Mobile Technology; The Law – and –  Human Behaviour

Where BYOD, SMS, and Mobile Calls are used in business we find numerous risks over-arched by a struggle to avoid fines even where nothing illegal has occurred.

In terms of MiFID II preparation; most major financial services organisation we meet presents as ill-informed on technical limitations of  capturing in & outbound mobile communications in compliance with  global regulatory requirements – while struggling to also grasp how to organise mobile call-data, to satisfy discovery demands of  Regulators in under 72 hours.  With BYOD now prevalent and growing, how could they ?

Compliance Officers’ general lack of  deep IT knowledge is the Achilles heel of many banks & financial services companies effort to align with the new requirements, and in our experience Consultants hired by banks to bridge the gap often also struggle, despite having IT backgrounds.

How likely therefore is compliance? To RFP, shortlist, pilot, procure, plan and deploy a globally compliant, cost effective mobile-policy / SaaS strategy, that satisfies MiFID II,  across a blended mobile estate of CYOD, BYOD or Company Mobiles in under two years is a big ask.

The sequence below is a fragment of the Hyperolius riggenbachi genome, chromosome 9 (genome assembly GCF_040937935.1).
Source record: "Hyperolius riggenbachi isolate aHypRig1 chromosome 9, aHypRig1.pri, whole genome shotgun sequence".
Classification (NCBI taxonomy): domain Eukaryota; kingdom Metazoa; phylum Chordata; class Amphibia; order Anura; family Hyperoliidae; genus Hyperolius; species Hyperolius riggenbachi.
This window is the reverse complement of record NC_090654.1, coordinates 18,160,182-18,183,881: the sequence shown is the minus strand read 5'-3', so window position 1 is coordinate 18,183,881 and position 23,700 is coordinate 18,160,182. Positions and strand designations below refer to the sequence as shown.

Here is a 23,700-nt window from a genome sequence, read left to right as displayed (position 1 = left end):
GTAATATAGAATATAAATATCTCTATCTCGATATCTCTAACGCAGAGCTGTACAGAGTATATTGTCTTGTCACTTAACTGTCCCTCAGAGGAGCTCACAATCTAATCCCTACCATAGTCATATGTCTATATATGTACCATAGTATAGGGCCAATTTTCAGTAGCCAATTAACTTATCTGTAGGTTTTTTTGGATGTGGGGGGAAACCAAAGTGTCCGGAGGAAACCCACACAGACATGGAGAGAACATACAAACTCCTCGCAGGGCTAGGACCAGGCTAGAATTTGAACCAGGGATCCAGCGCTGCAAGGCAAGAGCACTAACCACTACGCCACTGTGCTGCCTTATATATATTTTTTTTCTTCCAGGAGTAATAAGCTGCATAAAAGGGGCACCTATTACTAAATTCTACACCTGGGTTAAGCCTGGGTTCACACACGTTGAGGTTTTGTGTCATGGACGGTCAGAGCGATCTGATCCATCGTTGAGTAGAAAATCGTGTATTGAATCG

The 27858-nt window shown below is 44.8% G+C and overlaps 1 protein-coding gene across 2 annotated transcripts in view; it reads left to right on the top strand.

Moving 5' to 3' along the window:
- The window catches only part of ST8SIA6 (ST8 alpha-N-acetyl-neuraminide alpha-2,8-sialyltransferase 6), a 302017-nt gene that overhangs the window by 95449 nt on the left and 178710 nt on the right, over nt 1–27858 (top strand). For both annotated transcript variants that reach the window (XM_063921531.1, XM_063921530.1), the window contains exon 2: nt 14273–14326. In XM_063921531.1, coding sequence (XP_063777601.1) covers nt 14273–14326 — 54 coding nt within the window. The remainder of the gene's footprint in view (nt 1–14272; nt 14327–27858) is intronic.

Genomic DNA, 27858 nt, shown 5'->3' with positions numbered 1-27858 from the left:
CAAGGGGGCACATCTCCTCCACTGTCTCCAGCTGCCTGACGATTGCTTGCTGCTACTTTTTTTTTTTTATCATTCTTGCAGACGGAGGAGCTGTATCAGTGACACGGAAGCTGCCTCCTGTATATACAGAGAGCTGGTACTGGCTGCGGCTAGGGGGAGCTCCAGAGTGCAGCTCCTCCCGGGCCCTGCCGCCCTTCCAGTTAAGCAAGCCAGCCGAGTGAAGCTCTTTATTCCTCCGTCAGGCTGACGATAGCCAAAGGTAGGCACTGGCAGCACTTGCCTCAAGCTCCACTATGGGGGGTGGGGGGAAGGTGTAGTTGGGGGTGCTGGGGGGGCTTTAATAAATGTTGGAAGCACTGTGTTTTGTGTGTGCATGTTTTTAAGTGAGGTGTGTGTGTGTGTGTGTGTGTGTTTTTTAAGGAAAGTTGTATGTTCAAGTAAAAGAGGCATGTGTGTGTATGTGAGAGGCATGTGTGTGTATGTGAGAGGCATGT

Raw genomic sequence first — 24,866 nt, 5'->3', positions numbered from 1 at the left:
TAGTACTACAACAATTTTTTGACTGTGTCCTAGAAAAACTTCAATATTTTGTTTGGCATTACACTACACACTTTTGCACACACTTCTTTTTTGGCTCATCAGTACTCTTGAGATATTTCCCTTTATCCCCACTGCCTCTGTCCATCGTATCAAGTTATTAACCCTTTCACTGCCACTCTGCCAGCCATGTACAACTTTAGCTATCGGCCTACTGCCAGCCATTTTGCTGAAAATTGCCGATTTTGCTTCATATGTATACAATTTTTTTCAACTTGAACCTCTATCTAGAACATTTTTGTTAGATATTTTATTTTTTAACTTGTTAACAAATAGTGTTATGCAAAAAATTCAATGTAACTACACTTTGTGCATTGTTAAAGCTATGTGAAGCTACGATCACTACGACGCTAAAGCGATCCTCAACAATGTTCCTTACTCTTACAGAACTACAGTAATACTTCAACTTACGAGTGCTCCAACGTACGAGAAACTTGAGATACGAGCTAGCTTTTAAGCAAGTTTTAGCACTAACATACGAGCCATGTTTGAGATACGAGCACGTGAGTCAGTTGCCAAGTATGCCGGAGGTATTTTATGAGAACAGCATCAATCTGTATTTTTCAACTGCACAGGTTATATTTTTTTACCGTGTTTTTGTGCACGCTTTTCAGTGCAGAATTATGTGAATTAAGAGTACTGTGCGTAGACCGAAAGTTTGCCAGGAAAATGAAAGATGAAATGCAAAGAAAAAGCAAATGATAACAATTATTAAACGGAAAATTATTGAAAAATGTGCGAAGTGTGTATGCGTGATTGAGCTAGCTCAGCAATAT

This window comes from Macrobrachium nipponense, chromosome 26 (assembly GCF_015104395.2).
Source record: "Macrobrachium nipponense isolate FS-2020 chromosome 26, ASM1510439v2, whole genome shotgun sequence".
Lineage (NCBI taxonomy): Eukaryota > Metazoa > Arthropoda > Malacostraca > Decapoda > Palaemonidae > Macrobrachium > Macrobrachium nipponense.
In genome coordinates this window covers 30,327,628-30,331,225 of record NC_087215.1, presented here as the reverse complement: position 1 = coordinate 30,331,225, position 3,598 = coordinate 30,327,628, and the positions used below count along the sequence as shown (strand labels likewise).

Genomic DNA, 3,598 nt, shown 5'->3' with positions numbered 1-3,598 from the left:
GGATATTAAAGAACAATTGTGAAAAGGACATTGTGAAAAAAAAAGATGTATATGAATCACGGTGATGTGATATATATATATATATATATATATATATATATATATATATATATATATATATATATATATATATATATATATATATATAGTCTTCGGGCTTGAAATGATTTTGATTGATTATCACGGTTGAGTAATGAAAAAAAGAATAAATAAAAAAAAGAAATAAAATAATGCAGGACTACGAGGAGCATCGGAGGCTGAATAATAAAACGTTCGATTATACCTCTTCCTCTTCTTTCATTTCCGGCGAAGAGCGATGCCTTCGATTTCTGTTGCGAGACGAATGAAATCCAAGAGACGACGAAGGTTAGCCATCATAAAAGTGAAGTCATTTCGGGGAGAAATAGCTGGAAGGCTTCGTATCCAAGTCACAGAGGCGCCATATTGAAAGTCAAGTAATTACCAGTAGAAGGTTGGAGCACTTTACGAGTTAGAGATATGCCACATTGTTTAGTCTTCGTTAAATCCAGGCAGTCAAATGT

To recognise potential solutions requires an understanding of the sometimes complex elements of mobile infrastructure, OTT Applications, Mobile Call Recording and Secure Data Storage & Analytics technologies.

To qualify to offer a solution vendors must provide enterprise grade global telephony network access that sits OTT on all existing mobile contracts, handsets and MAM, MDM deployments such as the market leading Good Dynamics. The rest is down to robust and widely applicable policy rules that narrow down the technologies and communication mediums employees can use.


I believe that a recent article in VentureBeat which looks at how Android could just be a band aid for Blackberry misses the real point.

The key factor, from my experience, is that handsets aren’t that relevant in today’s world, providing the the SaaS Software and Services Blackberry sells are unique and brilliant.

After all, who cares what handset you use as long as you operate within their differentiated software environment, and pay to do it?